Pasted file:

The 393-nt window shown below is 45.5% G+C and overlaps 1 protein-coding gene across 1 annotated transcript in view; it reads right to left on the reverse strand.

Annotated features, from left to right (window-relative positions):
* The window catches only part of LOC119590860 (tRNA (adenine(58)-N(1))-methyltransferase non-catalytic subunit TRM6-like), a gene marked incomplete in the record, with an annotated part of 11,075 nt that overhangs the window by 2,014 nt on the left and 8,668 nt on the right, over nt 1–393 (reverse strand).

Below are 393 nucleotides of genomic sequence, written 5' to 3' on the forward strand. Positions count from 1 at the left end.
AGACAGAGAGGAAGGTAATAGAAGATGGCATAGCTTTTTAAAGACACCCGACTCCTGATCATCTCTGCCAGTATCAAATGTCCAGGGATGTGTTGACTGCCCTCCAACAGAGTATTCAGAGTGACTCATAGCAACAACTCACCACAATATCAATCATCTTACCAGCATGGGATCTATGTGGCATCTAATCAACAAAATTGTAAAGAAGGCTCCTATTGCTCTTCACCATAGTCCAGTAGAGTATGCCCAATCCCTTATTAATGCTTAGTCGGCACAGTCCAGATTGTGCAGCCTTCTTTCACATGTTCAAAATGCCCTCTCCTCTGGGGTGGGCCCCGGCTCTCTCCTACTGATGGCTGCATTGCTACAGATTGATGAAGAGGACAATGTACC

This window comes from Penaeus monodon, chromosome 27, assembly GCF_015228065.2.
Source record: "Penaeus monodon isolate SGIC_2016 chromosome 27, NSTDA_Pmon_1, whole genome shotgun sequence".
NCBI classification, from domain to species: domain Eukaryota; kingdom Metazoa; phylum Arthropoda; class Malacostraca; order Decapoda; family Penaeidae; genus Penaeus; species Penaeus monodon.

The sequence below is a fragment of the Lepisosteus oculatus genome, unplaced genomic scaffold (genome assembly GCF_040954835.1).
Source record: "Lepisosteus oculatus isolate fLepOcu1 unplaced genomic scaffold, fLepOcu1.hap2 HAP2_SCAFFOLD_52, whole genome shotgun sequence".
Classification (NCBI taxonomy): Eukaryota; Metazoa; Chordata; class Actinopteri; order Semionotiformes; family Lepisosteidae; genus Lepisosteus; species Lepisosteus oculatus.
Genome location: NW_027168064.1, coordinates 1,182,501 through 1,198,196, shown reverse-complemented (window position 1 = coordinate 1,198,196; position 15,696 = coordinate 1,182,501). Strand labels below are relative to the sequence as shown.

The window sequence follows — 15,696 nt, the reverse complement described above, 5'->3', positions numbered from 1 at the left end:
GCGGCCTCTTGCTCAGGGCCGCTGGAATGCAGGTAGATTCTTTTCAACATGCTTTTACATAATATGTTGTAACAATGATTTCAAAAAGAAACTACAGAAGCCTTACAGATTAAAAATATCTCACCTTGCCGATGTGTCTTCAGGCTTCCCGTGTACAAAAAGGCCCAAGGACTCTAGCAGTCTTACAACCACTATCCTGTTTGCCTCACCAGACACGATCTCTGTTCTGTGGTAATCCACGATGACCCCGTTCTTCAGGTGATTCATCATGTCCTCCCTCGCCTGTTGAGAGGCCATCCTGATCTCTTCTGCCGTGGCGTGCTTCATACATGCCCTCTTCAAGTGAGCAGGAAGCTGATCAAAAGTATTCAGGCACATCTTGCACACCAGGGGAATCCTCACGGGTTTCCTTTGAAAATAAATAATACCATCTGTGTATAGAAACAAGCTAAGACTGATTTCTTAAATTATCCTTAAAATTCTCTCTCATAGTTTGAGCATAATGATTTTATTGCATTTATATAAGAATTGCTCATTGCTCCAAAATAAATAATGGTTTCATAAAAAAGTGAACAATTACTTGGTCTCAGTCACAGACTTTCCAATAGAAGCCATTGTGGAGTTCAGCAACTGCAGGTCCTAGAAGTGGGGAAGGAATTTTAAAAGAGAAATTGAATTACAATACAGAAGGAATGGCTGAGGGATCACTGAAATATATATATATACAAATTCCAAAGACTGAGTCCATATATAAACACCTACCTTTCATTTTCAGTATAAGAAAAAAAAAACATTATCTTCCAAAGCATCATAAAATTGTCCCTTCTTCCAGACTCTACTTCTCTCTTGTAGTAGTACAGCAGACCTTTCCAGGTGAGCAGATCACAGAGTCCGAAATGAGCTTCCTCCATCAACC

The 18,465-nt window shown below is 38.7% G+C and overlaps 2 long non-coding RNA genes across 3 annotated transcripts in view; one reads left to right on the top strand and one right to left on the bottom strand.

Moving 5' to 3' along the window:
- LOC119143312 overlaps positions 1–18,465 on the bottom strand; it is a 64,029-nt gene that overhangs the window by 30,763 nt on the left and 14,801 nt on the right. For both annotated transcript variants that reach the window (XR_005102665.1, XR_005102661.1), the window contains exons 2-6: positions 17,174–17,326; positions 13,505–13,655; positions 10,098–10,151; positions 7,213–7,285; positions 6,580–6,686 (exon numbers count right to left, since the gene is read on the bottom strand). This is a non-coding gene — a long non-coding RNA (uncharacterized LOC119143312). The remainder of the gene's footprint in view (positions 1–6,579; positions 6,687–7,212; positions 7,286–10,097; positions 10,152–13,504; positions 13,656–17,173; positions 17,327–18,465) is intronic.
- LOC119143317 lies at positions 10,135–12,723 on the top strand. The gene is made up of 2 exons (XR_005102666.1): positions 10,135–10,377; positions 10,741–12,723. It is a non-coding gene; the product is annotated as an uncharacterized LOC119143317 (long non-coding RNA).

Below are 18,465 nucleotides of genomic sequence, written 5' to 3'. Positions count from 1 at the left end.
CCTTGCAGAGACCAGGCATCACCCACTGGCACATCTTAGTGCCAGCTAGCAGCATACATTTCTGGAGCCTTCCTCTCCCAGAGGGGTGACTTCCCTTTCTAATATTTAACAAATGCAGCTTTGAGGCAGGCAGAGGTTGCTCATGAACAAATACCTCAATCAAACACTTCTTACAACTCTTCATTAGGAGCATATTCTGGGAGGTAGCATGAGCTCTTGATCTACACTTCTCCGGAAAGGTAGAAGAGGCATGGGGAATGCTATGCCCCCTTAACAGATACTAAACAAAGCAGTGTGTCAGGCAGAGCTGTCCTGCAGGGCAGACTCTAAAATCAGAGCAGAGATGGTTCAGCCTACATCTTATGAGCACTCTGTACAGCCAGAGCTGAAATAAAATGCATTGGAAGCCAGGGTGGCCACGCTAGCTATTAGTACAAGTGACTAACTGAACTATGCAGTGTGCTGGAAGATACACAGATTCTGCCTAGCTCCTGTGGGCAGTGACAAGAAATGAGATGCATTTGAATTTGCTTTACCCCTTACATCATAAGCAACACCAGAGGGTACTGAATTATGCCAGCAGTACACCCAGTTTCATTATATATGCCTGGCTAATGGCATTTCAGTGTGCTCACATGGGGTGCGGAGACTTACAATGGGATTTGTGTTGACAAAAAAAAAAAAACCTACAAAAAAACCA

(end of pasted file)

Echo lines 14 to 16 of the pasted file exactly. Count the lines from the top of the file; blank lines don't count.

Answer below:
GCGGCCTCTTGCTCAGGGCCGCTGGAATGCAGGTAGATTCTTTTCAACATGCTTTTACATAATATGTTGTAACAATGATTTCAAAAAGAAACTACAGAAGCCTTACAGATTAAAAATATCTCACCTTGCCGATGTGTCTTCAGGCTTCCCGTGTACAAAAAGGCCCAAGGACTCTAGCAGTCTTACAACCACTATCCTGTTTGCCTCACCAGACACGATCTCTGTTCTGTGGTAATCCACGATGACCCCGTTCTTCAGGTGATTCATCATGTCCTCCCTCGCCTGTTGAGAGGCCATCCTGATCTCTTCTGCCGTGGCGTGCTTCATACATGCCCTCTTCAAGTGAGCAGGAAGCTGATCAAAAGTATTCAGGCACATCTTGCACACCAGGGGAATCCTCACGGGTTTCCTTTGAAAATAAATAATACCATCTGTGTATAGAAACAAGCTAAGACTGATTTCTTAAATTATCCTTAAAATTCTCTCTCATAGTTTGAGCATAATGATTTTATTGCATTTATATAAGAATTGCTCATTGCTCCAAAATAAATAATGGTTTCATAAAAAAGTGAACAATTACTTGGTCTCAGTCACAGACTTTCCAATAGAAGCCATTGTGGAGTTCAGCAACTGCAGGTCCTAGAAGTGGGGAAGGAATTTTAAAAGAGAAATTGAATTACAATACAGAAGGAATGGCTGAGGGATCACTGAAATATATATATATACAAATTCCAAAGACTGAGTCCATATATAAACACCTACCTTTCATTTTCAGTATAAGAAAAAAAAAACATTATCTTCCAAAGCATCATAAAATTGTCCCTTCTTCCAGACTCTACTTCTCTCTTGTAGTAGTACAGCAGACCTTTCCAGGTGAGCAGATCACAGAGTCCGAAATGAGCTTCCTCCATCAACC

The 18,465-nt window shown below is 38.7% G+C and overlaps 2 long non-coding RNA genes across 3 annotated transcripts in view; one reads left to right on the top strand and one right to left on the bottom strand.

Moving 5' to 3' along the window: